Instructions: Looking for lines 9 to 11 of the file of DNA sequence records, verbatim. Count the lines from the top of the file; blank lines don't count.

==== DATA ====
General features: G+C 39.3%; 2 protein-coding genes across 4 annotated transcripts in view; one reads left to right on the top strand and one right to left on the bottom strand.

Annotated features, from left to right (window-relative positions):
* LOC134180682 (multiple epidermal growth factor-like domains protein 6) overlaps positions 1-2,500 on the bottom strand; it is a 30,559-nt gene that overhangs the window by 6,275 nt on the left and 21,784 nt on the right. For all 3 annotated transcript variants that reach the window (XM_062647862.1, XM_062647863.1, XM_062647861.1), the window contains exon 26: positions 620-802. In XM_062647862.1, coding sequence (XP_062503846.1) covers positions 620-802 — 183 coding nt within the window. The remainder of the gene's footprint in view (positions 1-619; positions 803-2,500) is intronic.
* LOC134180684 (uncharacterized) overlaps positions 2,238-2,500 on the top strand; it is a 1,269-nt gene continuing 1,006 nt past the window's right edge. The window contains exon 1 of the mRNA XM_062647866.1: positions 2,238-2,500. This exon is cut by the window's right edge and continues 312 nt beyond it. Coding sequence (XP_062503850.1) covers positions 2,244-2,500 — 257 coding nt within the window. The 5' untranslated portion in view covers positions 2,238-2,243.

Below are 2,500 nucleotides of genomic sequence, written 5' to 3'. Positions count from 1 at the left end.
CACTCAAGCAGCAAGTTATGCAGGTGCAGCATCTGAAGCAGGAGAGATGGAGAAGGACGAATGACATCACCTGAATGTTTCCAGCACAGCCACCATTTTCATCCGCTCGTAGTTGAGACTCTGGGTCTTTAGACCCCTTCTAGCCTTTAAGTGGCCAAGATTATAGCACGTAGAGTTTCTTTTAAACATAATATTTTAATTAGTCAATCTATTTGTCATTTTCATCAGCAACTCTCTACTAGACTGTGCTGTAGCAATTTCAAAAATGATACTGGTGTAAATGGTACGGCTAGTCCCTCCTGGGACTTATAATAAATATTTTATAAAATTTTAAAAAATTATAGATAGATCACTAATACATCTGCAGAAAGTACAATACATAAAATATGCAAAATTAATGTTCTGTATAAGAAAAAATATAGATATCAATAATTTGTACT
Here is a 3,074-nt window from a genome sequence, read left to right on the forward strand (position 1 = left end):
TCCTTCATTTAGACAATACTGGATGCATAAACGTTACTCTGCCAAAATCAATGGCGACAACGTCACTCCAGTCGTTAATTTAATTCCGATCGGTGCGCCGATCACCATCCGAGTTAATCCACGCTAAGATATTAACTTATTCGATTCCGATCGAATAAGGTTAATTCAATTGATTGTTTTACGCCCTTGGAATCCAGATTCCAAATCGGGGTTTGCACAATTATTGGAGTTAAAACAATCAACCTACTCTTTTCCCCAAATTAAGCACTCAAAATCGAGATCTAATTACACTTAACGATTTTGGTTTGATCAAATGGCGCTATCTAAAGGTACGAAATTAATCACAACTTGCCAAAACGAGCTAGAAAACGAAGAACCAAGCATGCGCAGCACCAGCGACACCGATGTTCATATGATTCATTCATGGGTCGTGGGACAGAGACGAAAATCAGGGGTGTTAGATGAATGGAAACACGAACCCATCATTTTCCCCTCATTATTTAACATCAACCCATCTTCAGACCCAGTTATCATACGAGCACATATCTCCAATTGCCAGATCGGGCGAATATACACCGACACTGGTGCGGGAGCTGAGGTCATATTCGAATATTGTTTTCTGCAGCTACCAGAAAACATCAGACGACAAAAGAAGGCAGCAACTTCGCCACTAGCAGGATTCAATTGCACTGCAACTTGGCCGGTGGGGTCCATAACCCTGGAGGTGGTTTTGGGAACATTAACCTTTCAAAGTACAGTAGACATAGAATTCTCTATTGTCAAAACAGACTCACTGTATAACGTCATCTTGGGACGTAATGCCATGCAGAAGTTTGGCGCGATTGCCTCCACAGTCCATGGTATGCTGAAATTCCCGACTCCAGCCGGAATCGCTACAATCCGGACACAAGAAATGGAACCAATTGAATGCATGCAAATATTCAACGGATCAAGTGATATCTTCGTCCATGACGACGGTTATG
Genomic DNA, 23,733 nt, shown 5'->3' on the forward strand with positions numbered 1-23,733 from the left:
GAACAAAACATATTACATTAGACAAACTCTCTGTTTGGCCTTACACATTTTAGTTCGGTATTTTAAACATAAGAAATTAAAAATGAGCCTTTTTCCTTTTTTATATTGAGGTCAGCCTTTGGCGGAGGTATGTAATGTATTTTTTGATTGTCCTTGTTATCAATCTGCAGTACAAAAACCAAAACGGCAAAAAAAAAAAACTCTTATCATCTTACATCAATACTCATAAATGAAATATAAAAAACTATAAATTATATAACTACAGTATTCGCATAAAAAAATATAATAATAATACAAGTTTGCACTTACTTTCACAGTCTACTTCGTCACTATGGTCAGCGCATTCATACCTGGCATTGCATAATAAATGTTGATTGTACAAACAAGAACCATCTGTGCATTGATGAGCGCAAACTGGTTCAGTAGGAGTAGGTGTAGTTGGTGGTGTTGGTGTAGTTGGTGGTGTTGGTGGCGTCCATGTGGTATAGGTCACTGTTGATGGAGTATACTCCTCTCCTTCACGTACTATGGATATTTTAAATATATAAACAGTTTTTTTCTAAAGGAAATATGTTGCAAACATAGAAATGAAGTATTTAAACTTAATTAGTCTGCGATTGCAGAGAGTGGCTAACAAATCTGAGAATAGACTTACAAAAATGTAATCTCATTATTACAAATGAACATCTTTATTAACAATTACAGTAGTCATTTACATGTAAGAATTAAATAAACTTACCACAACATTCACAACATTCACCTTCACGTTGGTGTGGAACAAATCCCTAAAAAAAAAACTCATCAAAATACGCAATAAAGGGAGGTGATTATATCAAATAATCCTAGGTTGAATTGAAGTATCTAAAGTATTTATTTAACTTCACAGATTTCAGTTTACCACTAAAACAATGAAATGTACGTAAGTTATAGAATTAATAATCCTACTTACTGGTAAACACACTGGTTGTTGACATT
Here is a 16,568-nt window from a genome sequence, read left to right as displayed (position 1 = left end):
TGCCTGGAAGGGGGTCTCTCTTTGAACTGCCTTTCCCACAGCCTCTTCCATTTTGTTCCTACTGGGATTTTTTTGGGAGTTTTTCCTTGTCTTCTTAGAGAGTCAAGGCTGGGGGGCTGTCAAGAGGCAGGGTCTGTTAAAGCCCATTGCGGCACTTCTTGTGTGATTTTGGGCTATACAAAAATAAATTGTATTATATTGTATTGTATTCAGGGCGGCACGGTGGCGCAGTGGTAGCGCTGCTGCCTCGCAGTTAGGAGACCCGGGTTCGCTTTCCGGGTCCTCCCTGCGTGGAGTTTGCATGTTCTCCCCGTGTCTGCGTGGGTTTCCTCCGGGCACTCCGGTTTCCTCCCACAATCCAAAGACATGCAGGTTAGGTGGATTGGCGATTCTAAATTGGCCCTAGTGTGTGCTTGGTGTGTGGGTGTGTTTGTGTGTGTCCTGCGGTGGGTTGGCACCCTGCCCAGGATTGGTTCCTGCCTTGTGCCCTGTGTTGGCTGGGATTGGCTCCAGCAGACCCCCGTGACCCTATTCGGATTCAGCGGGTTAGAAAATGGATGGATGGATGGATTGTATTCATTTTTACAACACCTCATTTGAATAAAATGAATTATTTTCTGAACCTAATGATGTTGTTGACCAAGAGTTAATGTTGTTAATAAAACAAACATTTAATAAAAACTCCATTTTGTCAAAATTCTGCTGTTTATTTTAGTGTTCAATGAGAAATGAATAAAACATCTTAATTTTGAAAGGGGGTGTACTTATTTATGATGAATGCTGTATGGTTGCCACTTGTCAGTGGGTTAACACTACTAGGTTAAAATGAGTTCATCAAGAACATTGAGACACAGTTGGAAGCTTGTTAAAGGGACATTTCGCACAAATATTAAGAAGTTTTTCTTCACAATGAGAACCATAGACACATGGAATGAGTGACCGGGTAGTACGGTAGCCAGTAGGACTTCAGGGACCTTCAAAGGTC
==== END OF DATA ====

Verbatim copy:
Genomic DNA, 23,733 nt, shown 5'->3' on the forward strand with positions numbered 1-23,733 from the left:
GAACAAAACATATTACATTAGACAAACTCTCTGTTTGGCCTTACACATTTTAGTTCGGTATTTTAAACATAAGAAATTAAAAATGAGCCTTTTTCCTTTTTTATATTGAGGTCAGCCTTTGGCGGAGGTATGTAATGTATTTTTTGATTGTCCTTGTTATCAATCTGCAGTACAAAAACCAAAACGGCAAAAAAAAAAAACTCTTATCATCTTACATCAATACTCATAAATGAAATATAAAAAACTATAAATTATATAACTACAGTATTCGCATAAAAAAATATAATAATAATACAAGTTTGCACTTACTTTCACAGTCTACTTCGTCACTATGGTCAGCGCATTCATACCTGGCATTGCATAATAAATGTTGATTGTACAAACAAGAACCATCTGTGCATTGATGAGCGCAAACTGGTTCAGTAGGAGTAGGTGTAGTTGGTGGTGTTGGTGTAGTTGGTGGTGTTGGTGGCGTCCATGTGGTATAGGTCACTGTTGATGGAGTATACTCCTCTCCTTCACGTACTATGGATATTTTAAATATATAAACAGTTTTTTTCTAAAGGAAATATGTTGCAAACATAGAAATGAAGTATTTAAACTTAATTAGTCTGCGATTGCAGAGAGTGGCTAACAAATCTGAGAATAGACTTACAAAAATGTAATCTCATTATTACAAATGAACATCTTTATTAACAATTACAGTAGTCATTTACATGTAAGAATTAAATAAACTTACCACAACATTCACAACATTCACCTTCACGTTGGTGTGGAACAAATCCCTAAAAAAAAAACTCATCAAAATACGCAATAAAGGGAGGTGATTATATCAAATAATCCTAGGTTGAATTGAAGTATCTAAAGTATTTATTTAACTTCACAGATTTCAGTTTACCACTAAAACAATGAAATGTACGTAAGTTATAGAATTAATAATCCTACTTACTGGTAAACACACTGGTTGTTGACATT
Here is a 16,568-nt window from a genome sequence, read left to right as displayed (position 1 = left end):